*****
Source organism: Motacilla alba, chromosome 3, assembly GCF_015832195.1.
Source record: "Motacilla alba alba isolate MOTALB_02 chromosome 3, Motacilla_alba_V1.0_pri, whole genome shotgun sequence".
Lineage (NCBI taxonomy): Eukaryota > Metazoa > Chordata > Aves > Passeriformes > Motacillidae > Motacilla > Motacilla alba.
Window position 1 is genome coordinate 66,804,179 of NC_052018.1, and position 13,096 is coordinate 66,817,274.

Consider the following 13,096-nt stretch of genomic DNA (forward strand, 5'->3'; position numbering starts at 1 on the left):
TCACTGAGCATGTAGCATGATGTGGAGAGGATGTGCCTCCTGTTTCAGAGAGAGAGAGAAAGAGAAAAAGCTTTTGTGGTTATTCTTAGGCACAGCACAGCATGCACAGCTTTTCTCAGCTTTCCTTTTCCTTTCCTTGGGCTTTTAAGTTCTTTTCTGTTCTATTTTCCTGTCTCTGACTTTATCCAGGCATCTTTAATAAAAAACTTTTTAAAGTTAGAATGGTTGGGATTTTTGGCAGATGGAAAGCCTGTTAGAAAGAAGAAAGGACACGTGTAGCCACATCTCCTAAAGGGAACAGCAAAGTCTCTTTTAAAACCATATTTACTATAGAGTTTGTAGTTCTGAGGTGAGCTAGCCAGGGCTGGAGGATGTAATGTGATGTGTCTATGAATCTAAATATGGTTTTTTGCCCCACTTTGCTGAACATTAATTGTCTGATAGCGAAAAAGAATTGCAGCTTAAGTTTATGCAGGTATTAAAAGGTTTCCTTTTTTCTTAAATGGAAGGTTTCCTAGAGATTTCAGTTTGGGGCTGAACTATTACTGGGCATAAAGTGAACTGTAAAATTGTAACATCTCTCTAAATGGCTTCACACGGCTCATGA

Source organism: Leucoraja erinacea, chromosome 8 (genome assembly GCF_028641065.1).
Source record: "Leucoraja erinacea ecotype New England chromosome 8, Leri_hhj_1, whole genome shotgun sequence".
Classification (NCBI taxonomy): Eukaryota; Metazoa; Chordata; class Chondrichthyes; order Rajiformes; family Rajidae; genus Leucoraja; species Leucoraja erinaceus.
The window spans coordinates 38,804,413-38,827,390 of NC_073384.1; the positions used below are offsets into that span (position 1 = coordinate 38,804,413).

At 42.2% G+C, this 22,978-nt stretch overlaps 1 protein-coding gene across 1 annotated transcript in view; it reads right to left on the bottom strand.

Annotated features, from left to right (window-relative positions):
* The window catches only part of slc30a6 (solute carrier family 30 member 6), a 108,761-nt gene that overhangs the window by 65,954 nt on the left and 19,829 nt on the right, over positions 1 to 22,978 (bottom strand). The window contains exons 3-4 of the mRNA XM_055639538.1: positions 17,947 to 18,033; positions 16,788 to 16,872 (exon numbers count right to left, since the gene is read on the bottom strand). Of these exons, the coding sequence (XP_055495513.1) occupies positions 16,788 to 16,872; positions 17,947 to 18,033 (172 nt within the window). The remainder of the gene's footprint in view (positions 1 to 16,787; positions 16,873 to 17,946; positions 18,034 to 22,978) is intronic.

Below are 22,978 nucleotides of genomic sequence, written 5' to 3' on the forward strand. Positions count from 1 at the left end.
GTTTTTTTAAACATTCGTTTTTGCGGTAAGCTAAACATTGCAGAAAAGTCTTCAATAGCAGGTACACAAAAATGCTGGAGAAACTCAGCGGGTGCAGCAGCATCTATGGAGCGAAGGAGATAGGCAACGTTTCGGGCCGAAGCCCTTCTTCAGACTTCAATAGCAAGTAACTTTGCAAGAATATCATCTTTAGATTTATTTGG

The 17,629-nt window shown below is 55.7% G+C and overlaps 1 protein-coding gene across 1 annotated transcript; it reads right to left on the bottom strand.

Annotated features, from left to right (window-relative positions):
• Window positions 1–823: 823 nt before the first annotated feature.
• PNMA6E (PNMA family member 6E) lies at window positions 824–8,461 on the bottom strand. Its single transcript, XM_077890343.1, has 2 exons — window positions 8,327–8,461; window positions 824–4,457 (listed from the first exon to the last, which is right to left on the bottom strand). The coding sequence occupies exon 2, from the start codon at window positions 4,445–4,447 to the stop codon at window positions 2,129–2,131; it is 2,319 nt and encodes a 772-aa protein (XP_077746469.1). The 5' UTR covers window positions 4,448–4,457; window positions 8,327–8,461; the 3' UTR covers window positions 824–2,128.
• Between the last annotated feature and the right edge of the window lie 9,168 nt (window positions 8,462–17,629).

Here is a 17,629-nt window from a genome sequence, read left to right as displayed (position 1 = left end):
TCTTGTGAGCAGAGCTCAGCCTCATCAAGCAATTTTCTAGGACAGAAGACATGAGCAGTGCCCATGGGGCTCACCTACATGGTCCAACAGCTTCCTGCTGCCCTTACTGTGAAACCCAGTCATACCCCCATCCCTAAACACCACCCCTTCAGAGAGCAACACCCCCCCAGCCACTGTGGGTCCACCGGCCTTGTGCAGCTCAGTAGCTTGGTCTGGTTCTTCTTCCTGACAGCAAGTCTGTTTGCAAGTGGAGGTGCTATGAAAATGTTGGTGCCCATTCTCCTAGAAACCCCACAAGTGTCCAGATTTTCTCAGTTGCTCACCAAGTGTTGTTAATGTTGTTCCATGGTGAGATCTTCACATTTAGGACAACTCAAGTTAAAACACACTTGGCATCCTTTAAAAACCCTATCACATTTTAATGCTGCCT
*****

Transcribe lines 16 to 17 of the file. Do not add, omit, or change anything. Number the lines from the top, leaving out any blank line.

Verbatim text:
The 17,629-nt window shown below is 55.7% G+C and overlaps 1 protein-coding gene across 1 annotated transcript; it reads right to left on the bottom strand.

Annotated features, from left to right (window-relative positions):